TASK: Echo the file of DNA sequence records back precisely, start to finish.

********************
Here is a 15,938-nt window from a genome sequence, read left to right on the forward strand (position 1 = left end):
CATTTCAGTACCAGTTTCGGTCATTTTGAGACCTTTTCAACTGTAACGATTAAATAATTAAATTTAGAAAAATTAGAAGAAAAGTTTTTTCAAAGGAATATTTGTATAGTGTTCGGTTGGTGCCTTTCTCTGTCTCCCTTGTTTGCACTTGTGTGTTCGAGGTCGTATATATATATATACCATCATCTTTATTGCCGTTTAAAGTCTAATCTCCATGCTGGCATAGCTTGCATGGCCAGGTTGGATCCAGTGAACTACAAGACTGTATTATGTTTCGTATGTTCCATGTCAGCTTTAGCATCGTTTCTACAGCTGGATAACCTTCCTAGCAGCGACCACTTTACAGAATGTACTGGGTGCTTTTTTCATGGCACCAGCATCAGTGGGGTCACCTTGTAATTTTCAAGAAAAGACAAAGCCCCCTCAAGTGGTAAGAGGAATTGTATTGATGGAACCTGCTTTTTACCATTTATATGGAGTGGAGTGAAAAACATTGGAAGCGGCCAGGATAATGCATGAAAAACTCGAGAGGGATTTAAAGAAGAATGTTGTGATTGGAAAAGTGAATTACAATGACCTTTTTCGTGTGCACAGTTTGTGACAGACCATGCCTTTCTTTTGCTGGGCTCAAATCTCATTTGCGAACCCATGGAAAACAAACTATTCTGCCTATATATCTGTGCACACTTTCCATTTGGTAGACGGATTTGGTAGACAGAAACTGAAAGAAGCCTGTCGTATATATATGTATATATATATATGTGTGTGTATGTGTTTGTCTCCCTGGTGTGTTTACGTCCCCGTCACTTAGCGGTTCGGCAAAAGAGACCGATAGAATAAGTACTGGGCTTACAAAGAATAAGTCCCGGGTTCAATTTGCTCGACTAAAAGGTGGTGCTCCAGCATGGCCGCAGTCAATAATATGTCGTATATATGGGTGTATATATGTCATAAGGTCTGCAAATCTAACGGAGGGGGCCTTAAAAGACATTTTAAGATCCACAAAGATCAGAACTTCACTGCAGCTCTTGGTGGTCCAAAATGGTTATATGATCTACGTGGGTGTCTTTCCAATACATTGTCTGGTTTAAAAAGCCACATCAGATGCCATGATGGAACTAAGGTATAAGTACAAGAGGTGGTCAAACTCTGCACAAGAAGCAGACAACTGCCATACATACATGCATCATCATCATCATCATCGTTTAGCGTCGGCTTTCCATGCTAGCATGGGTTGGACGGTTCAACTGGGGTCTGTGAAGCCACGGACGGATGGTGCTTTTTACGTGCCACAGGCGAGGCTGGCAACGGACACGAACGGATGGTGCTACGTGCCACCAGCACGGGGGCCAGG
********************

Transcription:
Here is a 15,938-nt window from a genome sequence, read left to right on the forward strand (position 1 = left end):
CATTTCAGTACCAGTTTCGGTCATTTTGAGACCTTTTCAACTGTAACGATTAAATAATTAAATTTAGAAAAATTAGAAGAAAAGTTTTTTCAAAGGAATATTTGTATAGTGTTCGGTTGGTGCCTTTCTCTGTCTCCCTTGTTTGCACTTGTGTGTTCGAGGTCGTATATATATATATACCATCATCTTTATTGCCGTTTAAAGTCTAATCTCCATGCTGGCATAGCTTGCATGGCCAGGTTGGATCCAGTGAACTACAAGACTGTATTATGTTTCGTATGTTCCATGTCAGCTTTAGCATCGTTTCTACAGCTGGATAACCTTCCTAGCAGCGACCACTTTACAGAATGTACTGGGTGCTTTTTTCATGGCACCAGCATCAGTGGGGTCACCTTGTAATTTTCAAGAAAAGACAAAGCCCCCTCAAGTGGTAAGAGGAATTGTATTGATGGAACCTGCTTTTTACCATTTATATGGAGTGGAGTGAAAAACATTGGAAGCGGCCAGGATAATGCATGAAAAACTCGAGAGGGATTTAAAGAAGAATGTTGTGATTGGAAAAGTGAATTACAATGACCTTTTTCGTGTGCACAGTTTGTGACAGACCATGCCTTTCTTTTGCTGGGCTCAAATCTCATTTGCGAACCCATGGAAAACAAACTATTCTGCCTATATATCTGTGCACACTTTCCATTTGGTAGACGGATTTGGTAGACAGAAACTGAAAGAAGCCTGTCGTATATATATGTATATATATATATGTGTGTGTATGTGTTTGTCTCCCTGGTGTGTTTACGTCCCCGTCACTTAGCGGTTCGGCAAAAGAGACCGATAGAATAAGTACTGGGCTTACAAAGAATAAGTCCCGGGTTCAATTTGCTCGACTAAAAGGTGGTGCTCCAGCATGGCCGCAGTCAATAATATGTCGTATATATGGGTGTATATATGTCATAAGGTCTGCAAATCTAACGGAGGGGGCCTTAAAAGACATTTTAAGATCCACAAAGATCAGAACTTCACTGCAGCTCTTGGTGGTCCAAAATGGTTATATGATCTACGTGGGTGTCTTTCCAATACATTGTCTGGTTTAAAAAGCCACATCAGATGCCATGATGGAACTAAGGTATAAGTACAAGAGGTGGTCAAACTCTGCACAAGAAGCAGACAACTGCCATACATACATGCATCATCATCATCATCATCGTTTAGCGTCGGCTTTCCATGCTAGCATGGGTTGGACGGTTCAACTGGGGTCTGTGAAGCCACGGACGGATGGTGCTTTTTACGTGCCACAGGCGAGGCTGGCAACGGACACGAACGGATGGTGCTACGTGCCACCAGCACGGGGGCCAGG